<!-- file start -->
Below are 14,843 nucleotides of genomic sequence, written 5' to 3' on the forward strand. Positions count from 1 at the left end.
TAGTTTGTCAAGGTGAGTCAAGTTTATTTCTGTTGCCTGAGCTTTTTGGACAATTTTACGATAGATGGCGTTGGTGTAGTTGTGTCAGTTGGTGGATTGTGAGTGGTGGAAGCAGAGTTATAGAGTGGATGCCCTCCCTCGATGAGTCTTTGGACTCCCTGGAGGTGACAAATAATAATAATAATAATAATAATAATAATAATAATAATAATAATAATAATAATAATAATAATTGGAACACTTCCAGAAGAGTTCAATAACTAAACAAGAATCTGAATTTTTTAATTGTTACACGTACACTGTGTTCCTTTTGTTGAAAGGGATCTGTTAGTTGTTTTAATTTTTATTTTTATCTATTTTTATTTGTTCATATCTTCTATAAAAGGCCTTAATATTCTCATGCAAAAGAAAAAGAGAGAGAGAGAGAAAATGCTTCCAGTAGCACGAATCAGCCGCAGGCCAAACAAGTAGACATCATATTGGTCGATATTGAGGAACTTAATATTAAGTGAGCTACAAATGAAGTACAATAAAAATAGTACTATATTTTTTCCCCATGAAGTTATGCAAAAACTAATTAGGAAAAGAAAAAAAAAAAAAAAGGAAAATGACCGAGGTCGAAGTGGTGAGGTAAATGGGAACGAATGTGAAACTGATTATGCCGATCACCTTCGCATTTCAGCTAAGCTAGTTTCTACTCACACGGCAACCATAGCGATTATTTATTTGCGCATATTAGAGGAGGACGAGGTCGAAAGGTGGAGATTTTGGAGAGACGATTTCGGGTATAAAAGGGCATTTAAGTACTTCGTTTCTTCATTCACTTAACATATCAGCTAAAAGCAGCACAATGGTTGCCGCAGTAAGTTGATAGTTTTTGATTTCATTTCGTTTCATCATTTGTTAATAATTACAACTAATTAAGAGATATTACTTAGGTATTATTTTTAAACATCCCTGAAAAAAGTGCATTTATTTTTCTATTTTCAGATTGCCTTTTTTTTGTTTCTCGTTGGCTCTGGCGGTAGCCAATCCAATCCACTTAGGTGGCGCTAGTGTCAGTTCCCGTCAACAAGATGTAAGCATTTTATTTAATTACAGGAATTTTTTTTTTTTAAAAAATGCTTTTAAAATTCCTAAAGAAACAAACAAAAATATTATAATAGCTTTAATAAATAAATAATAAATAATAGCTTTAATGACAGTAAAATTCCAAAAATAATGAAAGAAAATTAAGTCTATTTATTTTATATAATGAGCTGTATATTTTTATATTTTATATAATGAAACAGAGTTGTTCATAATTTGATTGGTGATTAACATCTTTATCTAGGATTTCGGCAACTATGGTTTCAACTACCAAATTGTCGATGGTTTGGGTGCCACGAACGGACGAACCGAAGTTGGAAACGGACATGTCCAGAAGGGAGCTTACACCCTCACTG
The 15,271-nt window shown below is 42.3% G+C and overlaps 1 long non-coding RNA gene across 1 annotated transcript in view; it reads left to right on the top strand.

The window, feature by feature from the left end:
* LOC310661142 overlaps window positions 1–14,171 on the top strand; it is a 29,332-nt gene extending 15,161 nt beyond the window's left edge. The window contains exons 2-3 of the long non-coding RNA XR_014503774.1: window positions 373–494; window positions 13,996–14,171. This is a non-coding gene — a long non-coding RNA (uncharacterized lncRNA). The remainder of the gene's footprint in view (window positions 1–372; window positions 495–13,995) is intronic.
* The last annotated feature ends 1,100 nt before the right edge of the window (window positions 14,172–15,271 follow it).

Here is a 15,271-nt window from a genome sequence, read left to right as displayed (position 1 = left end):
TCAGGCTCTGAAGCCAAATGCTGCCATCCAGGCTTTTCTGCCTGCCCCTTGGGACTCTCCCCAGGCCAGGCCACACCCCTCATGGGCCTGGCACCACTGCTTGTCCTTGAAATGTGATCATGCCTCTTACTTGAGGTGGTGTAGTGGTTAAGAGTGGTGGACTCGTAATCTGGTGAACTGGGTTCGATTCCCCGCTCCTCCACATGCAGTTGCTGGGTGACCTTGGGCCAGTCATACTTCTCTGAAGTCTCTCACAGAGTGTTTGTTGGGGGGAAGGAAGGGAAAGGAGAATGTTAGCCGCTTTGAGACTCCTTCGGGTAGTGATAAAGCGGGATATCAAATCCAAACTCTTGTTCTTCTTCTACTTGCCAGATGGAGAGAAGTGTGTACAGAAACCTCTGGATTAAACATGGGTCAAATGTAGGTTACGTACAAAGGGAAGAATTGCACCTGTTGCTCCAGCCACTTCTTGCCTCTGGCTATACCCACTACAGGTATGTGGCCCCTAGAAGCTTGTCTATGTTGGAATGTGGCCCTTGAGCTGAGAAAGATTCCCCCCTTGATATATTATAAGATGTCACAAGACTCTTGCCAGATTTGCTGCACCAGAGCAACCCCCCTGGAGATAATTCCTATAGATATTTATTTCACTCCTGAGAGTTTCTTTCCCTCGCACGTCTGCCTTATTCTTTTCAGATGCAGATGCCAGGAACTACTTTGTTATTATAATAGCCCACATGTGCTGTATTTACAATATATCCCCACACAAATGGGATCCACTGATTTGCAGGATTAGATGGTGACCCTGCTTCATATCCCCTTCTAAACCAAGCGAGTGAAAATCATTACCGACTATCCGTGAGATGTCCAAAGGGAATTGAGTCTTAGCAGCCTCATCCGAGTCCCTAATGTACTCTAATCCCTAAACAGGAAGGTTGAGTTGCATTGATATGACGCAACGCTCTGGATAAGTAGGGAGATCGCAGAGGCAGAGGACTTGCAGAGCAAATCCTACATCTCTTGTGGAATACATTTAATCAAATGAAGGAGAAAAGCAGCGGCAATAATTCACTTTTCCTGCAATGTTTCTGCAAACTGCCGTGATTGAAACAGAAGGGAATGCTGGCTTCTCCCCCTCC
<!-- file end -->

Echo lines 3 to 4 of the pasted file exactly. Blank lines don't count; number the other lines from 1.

The 15,271-nt window shown below is 42.3% G+C and overlaps 1 long non-coding RNA gene across 1 annotated transcript in view; it reads left to right on the top strand.

The window, feature by feature from the left end: